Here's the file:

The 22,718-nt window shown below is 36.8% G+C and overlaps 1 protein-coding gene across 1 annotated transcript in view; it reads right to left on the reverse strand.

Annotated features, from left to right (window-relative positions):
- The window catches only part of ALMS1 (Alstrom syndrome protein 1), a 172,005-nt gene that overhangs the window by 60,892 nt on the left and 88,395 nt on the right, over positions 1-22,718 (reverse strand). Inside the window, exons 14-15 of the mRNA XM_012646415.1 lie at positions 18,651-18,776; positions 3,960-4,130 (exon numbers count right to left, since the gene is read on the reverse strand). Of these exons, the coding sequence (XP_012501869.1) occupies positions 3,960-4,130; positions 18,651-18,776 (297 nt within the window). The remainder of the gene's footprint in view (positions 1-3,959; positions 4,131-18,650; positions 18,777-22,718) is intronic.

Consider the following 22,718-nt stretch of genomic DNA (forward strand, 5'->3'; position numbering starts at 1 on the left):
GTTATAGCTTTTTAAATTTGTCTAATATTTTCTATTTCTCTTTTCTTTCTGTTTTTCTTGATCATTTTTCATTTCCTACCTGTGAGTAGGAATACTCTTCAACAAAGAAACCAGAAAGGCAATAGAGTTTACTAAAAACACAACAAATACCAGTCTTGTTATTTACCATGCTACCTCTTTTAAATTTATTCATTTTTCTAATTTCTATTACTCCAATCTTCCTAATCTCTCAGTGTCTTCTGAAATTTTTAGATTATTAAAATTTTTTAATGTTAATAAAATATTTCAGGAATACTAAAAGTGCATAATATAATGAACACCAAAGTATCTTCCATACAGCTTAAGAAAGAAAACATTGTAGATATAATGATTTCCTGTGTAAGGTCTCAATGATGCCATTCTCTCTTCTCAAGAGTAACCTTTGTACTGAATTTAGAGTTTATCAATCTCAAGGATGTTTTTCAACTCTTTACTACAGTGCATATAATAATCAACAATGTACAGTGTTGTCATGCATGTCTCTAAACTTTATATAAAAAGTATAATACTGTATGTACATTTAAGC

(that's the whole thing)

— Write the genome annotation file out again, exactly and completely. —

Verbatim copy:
The 22,718-nt window shown below is 36.8% G+C and overlaps 1 protein-coding gene across 1 annotated transcript in view; it reads right to left on the reverse strand.

Annotated features, from left to right (window-relative positions):
- The window catches only part of ALMS1 (Alstrom syndrome protein 1), a 172,005-nt gene that overhangs the window by 60,892 nt on the left and 88,395 nt on the right, over positions 1-22,718 (reverse strand). Inside the window, exons 14-15 of the mRNA XM_012646415.1 lie at positions 18,651-18,776; positions 3,960-4,130 (exon numbers count right to left, since the gene is read on the reverse strand). Of these exons, the coding sequence (XP_012501869.1) occupies positions 3,960-4,130; positions 18,651-18,776 (297 nt within the window). The remainder of the gene's footprint in view (positions 1-3,959; positions 4,131-18,650; positions 18,777-22,718) is intronic.

Consider the following 22,718-nt stretch of genomic DNA (forward strand, 5'->3'; position numbering starts at 1 on the left):
GTTATAGCTTTTTAAATTTGTCTAATATTTTCTATTTCTCTTTTCTTTCTGTTTTTCTTGATCATTTTTCATTTCCTACCTGTGAGTAGGAATACTCTTCAACAAAGAAACCAGAAAGGCAATAGAGTTTACTAAAAACACAACAAATACCAGTCTTGTTATTTACCATGCTACCTCTTTTAAATTTATTCATTTTTCTAATTTCTATTACTCCAATCTTCCTAATCTCTCAGTGTCTTCTGAAATTTTTAGATTATTAAAATTTTTTAATGTTAATAAAATATTTCAGGAATACTAAAAGTGCATAATATAATGAACACCAAAGTATCTTCCATACAGCTTAAGAAAGAAAACATTGTAGATATAATGATTTCCTGTGTAAGGTCTCAATGATGCCATTCTCTCTTCTCAAGAGTAACCTTTGTACTGAATTTAGAGTTTATCAATCTCAAGGATGTTTTTCAACTCTTTACTACAGTGCATATAATAATCAACAATGTACAGTGTTGTCATGCATGTCTCTAAACTTTATATAAAAAGTATAATACTGTATGTACATTTAAGC